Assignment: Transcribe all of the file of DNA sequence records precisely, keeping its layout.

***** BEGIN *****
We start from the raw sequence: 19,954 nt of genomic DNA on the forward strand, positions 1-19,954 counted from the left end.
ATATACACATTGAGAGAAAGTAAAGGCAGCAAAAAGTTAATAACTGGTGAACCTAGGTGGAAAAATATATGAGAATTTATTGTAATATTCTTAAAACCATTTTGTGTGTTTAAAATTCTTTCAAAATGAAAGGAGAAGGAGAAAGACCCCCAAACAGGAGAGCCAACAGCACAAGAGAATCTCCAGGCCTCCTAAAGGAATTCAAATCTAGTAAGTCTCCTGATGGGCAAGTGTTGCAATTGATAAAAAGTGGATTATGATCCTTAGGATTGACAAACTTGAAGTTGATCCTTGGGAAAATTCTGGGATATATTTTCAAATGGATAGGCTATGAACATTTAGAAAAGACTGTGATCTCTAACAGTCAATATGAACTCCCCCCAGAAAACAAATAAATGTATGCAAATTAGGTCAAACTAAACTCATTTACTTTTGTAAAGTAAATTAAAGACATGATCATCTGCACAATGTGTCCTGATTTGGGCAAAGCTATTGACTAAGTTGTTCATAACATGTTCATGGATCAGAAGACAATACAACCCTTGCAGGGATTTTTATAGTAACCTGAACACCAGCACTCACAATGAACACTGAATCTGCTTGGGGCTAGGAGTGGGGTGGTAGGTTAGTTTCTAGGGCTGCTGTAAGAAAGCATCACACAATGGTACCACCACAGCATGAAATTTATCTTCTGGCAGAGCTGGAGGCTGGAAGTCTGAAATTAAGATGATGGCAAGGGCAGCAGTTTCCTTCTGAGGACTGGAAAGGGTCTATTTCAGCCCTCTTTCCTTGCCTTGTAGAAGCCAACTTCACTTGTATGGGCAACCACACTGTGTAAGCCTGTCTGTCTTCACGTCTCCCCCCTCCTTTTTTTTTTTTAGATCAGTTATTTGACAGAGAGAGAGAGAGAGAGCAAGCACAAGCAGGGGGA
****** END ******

We start from the raw sequence: 19,954 nt of genomic DNA on the forward strand, positions 1-19,954 counted from the left end.
ATATACACATTGAGAGAAAGTAAAGGCAGCAAAAAGTTAATAACTGGTGAACCTAGGTGGAAAAATATATGAGAATTTATTGTAATATTCTTAAAACCATTTTGTGTGTTTAAAATTCTTTCAAAATGAAAGGAGAAGGAGAAAGACCCCCAAACAGGAGAGCCAACAGCACAAGAGAATCTCCAGGCCTCCTAAAGGAATTCAAATCTAGTAAGTCTCCTGATGGGCAAGTGTTGCAATTGATAAAAAGTGGATTATGATCCTTAGGATTGACAAACTTGAAGTTGATCCTTGGGAAAATTCTGGGATATATTTTCAAATGGATAGGCTATGAACATTTAGAAAAGACTGTGATCTCTAACAGTCAATATGAACTCCCCCCAGAAAACAAATAAATGTATGCAAATTAGGTCAAACTAAACTCATTTACTTTTGTAAAGTAAATTAAAGACATGATCATCTGCACAATGTGTCCTGATTTGGGCAAAGCTATTGACTAAGTTGTTCATAACATGTTCATGGATCAGAAGACAATACAACCCTTGCAGGGATTTTTATAGTAACCTGAACACCAGCACTCACAATGAACACTGAATCTGCTTGGGGCTAGGAGTGGGGTGGTAGGTTAGTTTCTAGGGCTGCTGTAAGAAAGCATCACACAATGGTACCACCACAGCATGAAATTTATCTTCTGGCAGAGCTGGAGGCTGGAAGTCTGAAATTAAGATGATGGCAAGGGCAGCAGTTTCCTTCTGAGGACTGGAAAGGGTCTATTTCAGCCCTCTTTCCTTGCCTTGTAGAAGCCAACTTCACTTGTATGGGCAACCACACTGTGTAAGCCTGTCTGTCTTCACGTCTCCCCCCTCCTTTTTTTTTTTTAGATCAGTTATTTGACAGAGAGAGAGAGAGAGAGCAAGCACAAGCAGGGGGA